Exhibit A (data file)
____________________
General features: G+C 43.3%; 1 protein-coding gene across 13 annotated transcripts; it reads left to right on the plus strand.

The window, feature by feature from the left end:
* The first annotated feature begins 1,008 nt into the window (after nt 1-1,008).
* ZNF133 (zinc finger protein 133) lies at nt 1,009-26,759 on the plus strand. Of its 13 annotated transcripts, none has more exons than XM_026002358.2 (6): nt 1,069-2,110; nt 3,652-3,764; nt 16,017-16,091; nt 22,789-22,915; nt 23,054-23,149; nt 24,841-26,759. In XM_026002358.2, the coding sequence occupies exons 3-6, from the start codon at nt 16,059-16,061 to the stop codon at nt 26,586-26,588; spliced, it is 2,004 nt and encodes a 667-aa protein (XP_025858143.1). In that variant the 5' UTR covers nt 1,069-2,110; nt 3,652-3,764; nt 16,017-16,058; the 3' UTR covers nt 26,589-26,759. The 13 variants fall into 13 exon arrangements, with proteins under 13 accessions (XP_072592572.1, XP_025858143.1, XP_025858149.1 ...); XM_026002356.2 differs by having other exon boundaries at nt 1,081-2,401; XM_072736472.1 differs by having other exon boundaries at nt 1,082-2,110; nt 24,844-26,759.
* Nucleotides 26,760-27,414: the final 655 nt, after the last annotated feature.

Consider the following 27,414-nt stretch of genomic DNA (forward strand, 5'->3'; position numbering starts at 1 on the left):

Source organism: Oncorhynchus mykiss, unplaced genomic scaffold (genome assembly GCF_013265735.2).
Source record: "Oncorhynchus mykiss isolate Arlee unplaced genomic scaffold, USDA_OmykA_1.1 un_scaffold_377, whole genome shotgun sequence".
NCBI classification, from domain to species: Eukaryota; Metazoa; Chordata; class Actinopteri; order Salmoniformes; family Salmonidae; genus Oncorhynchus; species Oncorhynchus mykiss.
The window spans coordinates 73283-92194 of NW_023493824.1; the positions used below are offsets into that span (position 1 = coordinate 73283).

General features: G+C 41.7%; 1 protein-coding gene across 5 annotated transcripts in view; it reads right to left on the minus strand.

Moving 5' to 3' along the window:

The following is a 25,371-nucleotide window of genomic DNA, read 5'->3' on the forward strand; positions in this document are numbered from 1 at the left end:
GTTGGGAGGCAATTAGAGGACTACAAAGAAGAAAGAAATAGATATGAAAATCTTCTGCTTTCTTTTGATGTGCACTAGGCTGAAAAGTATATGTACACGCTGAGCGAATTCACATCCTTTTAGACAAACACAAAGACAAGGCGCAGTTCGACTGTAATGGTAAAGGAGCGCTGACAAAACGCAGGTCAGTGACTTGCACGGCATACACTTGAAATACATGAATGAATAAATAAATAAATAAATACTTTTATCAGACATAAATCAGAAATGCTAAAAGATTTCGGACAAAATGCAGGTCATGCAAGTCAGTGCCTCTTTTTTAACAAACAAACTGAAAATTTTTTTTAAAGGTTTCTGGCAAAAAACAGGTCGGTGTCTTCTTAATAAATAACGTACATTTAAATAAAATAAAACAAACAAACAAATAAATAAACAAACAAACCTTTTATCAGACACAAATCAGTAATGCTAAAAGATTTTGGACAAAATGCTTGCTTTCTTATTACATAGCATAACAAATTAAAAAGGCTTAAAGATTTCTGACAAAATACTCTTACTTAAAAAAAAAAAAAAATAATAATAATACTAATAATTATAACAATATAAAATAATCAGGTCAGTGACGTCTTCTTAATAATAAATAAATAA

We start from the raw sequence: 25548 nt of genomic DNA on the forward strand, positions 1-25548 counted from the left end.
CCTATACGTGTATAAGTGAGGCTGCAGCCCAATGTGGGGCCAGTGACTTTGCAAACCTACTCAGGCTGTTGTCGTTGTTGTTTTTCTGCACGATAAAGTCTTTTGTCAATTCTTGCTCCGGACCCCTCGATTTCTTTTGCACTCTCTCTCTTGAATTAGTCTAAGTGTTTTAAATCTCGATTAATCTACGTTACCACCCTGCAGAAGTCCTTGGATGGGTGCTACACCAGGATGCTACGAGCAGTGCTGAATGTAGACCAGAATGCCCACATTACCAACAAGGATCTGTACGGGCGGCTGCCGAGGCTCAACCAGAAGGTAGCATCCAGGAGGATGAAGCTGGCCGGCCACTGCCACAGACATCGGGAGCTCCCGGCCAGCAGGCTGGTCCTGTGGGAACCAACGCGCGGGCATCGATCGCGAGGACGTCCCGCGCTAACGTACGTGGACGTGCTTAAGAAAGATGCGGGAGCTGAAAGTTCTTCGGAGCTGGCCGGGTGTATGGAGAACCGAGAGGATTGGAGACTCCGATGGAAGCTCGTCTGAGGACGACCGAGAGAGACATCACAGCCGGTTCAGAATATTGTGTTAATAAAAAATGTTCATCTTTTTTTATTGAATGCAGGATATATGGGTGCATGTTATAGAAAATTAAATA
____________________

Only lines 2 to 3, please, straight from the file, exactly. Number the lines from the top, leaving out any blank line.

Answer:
The window, feature by feature from the left end:
* The first annotated feature begins 1,008 nt into the window (after nt 1-1,008).